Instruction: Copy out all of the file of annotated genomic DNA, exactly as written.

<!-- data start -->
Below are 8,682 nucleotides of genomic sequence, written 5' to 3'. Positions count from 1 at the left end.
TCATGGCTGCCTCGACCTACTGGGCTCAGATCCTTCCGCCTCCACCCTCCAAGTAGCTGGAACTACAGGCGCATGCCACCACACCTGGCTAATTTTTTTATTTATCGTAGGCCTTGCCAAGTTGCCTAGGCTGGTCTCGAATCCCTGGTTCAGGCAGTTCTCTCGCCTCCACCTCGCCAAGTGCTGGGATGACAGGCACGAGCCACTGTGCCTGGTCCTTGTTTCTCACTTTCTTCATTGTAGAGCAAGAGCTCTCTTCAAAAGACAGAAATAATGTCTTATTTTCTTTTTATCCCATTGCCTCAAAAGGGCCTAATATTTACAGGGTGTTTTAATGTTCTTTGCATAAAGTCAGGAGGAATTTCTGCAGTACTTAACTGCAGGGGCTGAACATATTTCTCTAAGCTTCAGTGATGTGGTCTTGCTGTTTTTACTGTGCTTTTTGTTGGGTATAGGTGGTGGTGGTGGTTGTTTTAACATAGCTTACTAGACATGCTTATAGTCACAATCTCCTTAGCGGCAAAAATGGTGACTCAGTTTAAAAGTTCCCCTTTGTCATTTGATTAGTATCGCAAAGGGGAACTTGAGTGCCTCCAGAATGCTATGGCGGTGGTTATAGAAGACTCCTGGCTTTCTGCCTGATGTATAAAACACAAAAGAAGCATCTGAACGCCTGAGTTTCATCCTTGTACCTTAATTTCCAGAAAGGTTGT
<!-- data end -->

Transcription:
Below are 8,682 nucleotides of genomic sequence, written 5' to 3'. Positions count from 1 at the left end.
TCATGGCTGCCTCGACCTACTGGGCTCAGATCCTTCCGCCTCCACCCTCCAAGTAGCTGGAACTACAGGCGCATGCCACCACACCTGGCTAATTTTTTTATTTATCGTAGGCCTTGCCAAGTTGCCTAGGCTGGTCTCGAATCCCTGGTTCAGGCAGTTCTCTCGCCTCCACCTCGCCAAGTGCTGGGATGACAGGCACGAGCCACTGTGCCTGGTCCTTGTTTCTCACTTTCTTCATTGTAGAGCAAGAGCTCTCTTCAAAAGACAGAAATAATGTCTTATTTTCTTTTTATCCCATTGCCTCAAAAGGGCCTAATATTTACAGGGTGTTTTAATGTTCTTTGCATAAAGTCAGGAGGAATTTCTGCAGTACTTAACTGCAGGGGCTGAACATATTTCTCTAAGCTTCAGTGATGTGGTCTTGCTGTTTTTACTGTGCTTTTTGTTGGGTATAGGTGGTGGTGGTGGTTGTTTTAACATAGCTTACTAGACATGCTTATAGTCACAATCTCCTTAGCGGCAAAAATGGTGACTCAGTTTAAAAGTTCCCCTTTGTCATTTGATTAGTATCGCAAAGGGGAACTTGAGTGCCTCCAGAATGCTATGGCGGTGGTTATAGAAGACTCCTGGCTTTCTGCCTGATGTATAAAACACAAAAGAAGCATCTGAACGCCTGAGTTTCATCCTTGTACCTTAATTTCCAGAAAGGTTGT